Ac coupling and offset voltage in amplifier

In summary, the output voltage due to bias currents is always equal to the feedback resistor value multiplied by the input current.
  • #1
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Hey all,

Just a question concerning the image I have provided. If I have an offset of 0.1 mV at the non inverting input, how exactly does coupling take effect in this set up? If I input an ac signal, it will pass through the cap, but will the op-amp not still experience the offset voltage?

smOvE.png
 
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  • #2
Ignoring input bias current for the moment, a 0.1V offset at the - input means there is a 0.1mv output. That dc offset will always be there. A signal input through C2 will have that DC signal imposed on it.

Think of it this way. The opamp will output whatever is required to maintain 0.1V between + and -. Input bias currents cause a voltage drop across R2, but the effect is the same.
 
  • #3
Is it not possible to utilize bypass capacitors such that the offset does not offset the input ac signal?
 
  • #4
No bypass caps don't work that way. meBigGuy is right. Another way to think of it is you have a 0.1mV DC voltage source in front of one of your op amp inputs. How is a bypass cap going to do anything about that?
 
  • #5
That's what I figured. There is an example in my book, however, that neglects the offset voltage that is inherent to that particular op-amp. For example, they had a nominal gain of 1000, an offset voltage of 0.03 V, and they asked the maximum input signal that would result in an ouput of 10V peak amplitude. They answered with 0.01V, which does not accout for the dc offset. I found this odd considering the dc offset was given at the beginning of the example. Just thought I would ask in case I was missing something. Thanks.
 
  • #6
No worries. Offsets typically set the real-world limit to the gain you can get out of a closed-loop voltage amplifier. You can do things to cancel them but that adds complexity, of course.
 
  • #7
Perfect, thanks again!
 
  • #8
sandy.bridge said:
For example, they had a nominal gain of 1000, an offset voltage of 0.03 V, and they asked the maximum input signal that would result in an ouput of 10V peak amplitude. They answered with 0.01V, which does not accout for the dc offset.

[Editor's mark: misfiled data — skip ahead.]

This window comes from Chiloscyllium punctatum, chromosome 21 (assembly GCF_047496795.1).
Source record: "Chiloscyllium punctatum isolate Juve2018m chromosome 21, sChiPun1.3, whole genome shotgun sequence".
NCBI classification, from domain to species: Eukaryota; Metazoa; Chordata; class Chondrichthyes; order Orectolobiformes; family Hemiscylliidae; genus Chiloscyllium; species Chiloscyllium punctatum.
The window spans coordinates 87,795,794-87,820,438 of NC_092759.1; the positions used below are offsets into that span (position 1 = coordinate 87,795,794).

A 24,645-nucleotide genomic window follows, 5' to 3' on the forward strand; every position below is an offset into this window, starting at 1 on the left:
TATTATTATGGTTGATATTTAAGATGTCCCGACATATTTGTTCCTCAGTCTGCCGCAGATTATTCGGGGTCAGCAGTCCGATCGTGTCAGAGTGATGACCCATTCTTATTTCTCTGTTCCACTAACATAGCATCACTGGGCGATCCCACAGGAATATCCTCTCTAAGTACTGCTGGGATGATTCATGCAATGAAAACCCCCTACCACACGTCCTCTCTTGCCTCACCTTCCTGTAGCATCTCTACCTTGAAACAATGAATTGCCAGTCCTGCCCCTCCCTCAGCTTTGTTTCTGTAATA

Maybe the OP-AMP was powered by rails of ± 45V?
 
  • #9
Here, I will display the question at hand word for word. "A non-inverting amplifier with a closed-loop gain of 1000 is designed using an op-amp having an input offset voltage of 5 mV and output saturation levels of +/-13V. What is the maximum amplitude of the sine wave that can be applied at the input without capacitive coupling and with it?" The figure with capacitive coupling was provided above already.

The answers provided by both the textbook and my professor were 8 mV without coupling, 13 mV with it.

Another question regarding the output voltage due to bias currents for the integrator with feedback resistor [itex]R_f[/itex]: my textbook states that the output voltage due to the bias currents is [itex]v_o=R_fI_{OS}[/itex], however, if non-inverting input is grounded, the only current contributing to the output voltage is the bias current entering the inverting node. Hence, [itex]v_o=R_fI_{B^-}[/itex]. What exactly am I missing here?
 
Last edited:

1. What is AC coupling in amplifiers?

AC coupling refers to the process of removing the DC component from an input signal in an amplifier. This is achieved by using a capacitor in series with the input signal, which blocks the DC component and allows only the AC component to pass through to the amplifier.

2. Why is AC coupling necessary in amplifiers?

AC coupling is necessary in amplifiers because most signals in electronic circuits have a DC component, which can cause distortion or saturation in the amplifier. By removing the DC component, the amplifier can accurately amplify the AC signal without any interference from the DC component.

3. How does AC coupling affect the frequency response of an amplifier?

AC coupling can affect the frequency response of an amplifier by introducing a high-pass filter effect. This means that low-frequency signals will be attenuated or blocked, while high-frequency signals will pass through unaffected. The cutoff frequency of this high-pass filter is determined by the value of the coupling capacitor.

4. What is offset voltage in amplifiers?

Offset voltage refers to a small DC voltage that is present at the input of an amplifier, even when there is no input signal. This voltage can cause the output of the amplifier to be offset from the desired level, resulting in distortion or inaccurate amplification.

5. How does offset voltage affect the performance of an amplifier?

Offset voltage can affect the performance of an amplifier by causing distortion in the output signal and reducing the accuracy of the amplification. It can also impact the stability of the amplifier, as the offset voltage can change over time and temperature, leading to changes in the output signal. To minimize the effects of offset voltage, amplifiers often have built-in offset voltage compensation circuits.

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